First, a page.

Consumers get new choices, more control
When Jeff Smulyan, chairman and chief executive of the radio and television company Emmis Communications Corp., was asked at an investor conference earlier this year whether Howard Stern‘s impending departure to satellite radio had shaken the industry, he replied that the shock jock’s exit from over-the-air broadcasting wasn’t close to his biggest fear.
No, Smulyan said. His biggest fear was the iPod.
“I think iPods pose a much bigger challenge to us than satellite radio,” he said. “With iPods, we’re talking about people choosing to listen to their own music rather than what’s on the radio. That’s significant.”
In the coming year, the media industry will be at the mercy of people facing ever-more media choices. As the options multiply, the task of capturing the attention of readers, listeners and viewers will be tougher than ever.
New delivery methods combined with the potential for customization promise to shake up the playing field for the industry’s established players in 2005 and beyond.
Mix an iPod with a digital video recorder and a souped-up cell phone, and the average consumer becomes a do-it-yourself media producer, says Michael J. Wolf,a senior partner at McKinsey & Co.’s global media and entertainment practice.
That the iPod works seamlessly with the Internet, the ultimate personal media machine, provides even more opportunity for individuals to determine what entertainment and news they consume and when they consume it.
“We’re at a fork in the road where a consumer can take what’s been programmed for them or they program for themselves and create a world of `my media,'” Wolf said.
While not everyone owns all these devices, the readiness of those Wolf calls “trendsetters” to embrace digital video recorders provides a glimpse of the likely future, he said.
A survey by the Boston-based research firm Yankee Group puts current DVR penetration at 5 percent of U.S. homes. But it forecasts that in just over three years the number of households with DVR technology–which makes skipping commercials a snap–can be expected to rise to 20 percent.
Besides pinning down an increasingly slippery customer base, the media biz has other challenges ahead in 2005, including:
– Ownership restrictions. Despite a huge setback in 2004, the nation’s largest media companies expect to carry on their campaign against ownership restrictions in the courts, Congress and the Federal Communications Commission.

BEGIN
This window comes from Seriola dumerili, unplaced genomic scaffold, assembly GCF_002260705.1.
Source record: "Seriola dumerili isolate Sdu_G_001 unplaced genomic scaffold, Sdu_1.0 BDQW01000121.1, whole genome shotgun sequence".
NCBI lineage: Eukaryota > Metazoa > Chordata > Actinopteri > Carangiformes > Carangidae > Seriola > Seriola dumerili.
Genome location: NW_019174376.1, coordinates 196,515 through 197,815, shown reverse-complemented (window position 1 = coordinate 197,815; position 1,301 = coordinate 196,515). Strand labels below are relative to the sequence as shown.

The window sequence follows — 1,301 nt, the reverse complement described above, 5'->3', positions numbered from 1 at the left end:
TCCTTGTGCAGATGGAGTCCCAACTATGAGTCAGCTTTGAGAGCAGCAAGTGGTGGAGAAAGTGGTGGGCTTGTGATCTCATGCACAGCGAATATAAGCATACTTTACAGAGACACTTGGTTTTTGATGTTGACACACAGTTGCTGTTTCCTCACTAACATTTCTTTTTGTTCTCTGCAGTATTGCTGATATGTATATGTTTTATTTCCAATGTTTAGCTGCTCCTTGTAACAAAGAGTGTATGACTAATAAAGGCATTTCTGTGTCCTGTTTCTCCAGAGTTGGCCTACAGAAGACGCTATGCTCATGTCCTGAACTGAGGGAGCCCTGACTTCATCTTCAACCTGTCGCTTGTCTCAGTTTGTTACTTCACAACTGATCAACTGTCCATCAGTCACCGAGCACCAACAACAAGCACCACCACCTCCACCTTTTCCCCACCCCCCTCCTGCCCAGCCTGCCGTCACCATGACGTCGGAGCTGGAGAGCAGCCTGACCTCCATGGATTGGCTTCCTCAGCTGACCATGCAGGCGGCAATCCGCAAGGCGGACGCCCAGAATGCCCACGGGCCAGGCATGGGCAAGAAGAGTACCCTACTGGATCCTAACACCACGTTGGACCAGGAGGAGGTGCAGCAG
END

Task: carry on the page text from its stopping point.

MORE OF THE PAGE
Most media companies would like to get bigger, to achieve economies of scale and cross-promotion opportunities. So the industry was stunned in June when a federal appeals court largely overturned FCC rules passed a year earlier that had relaxed media ownership rules. Among those most frustrated by the court’s decision were newspaper companies eager to acquire television and radio properties in their existing markets to boost a slow-growing core business.
In 2005 the U.S. Supreme Court could take up the case, or the FCC might choose to rewrite some rules.
“It’s possible you’ll get clarity soon,” said Blair Levin, a media analyst at Legg Mason and a former chief of staff to an FCC commissioner, “but more likely it will take a couple of years.”
– Push for decency. While the prospect of further media consolidation sparked public debate and even a fledgling national movement to stop it, the issue was largely overshadowed last year by a single moment in a football game.
Once Janet Jackson‘s breast was flashed during the Super Bowl halftime show, indecency, rather than consolidation, became the No. 1 obsession for the media and those who consume it.
FCC Chairman Michael Powell made the decency issue his own, and it may well endure beyond his tenure if, as some observers expect, he gives up his office in 2005.
Powell’s proselytizing earned the ire of civil libertarians and broadcasters while pleasing a bipartisan collection of politicians and a conservative watchdog group, the Parents Television Council. In 2005 the Powell doctrine is likely to rule the airwaves even if Powell no longer rules the FCC: No American should have to bear programming judged to be “patently offensive as measured by contemporary community broadcast standards.”
– Internet boom. Internet usage surged as the number of consumers and businesses that subscribe to broadband service rose 38 percent in the year ending June 30, the FCC said. And for the first time, broadband use in homes surpassed dial-up, according to a Nielsen/Net Ratings study showing that 53 percent of homes accessing the Internet opt for a high-speed connection.
With so many more people online, Internet advertising jumped 25.8 percent in the first nine months of 2004, said TNS Media Intelligence/CMR.
As high-speed Internet becomes as commonplace as cable television, consumers will never look at their TVs, radios, newspapers and magazines quite the same way, predicts McKinsey’s Wolf.
The enormously successful Google Inc. stock offering in August shows where investors and the public at large see the future. Google, the 6-year-old Internet search engine, raised $1.67 billion in an initial public offering that valued its outstanding stock at $29 billion.
“The media industry has finally woken up to the fact that there wasn’t really an Internet bubble after all,” Wolf said. “There may have been a financial bubble. There was no decrease in the interest of online consumers and advertisers. Integrating the Internet with media continues to be our greatest challenge.”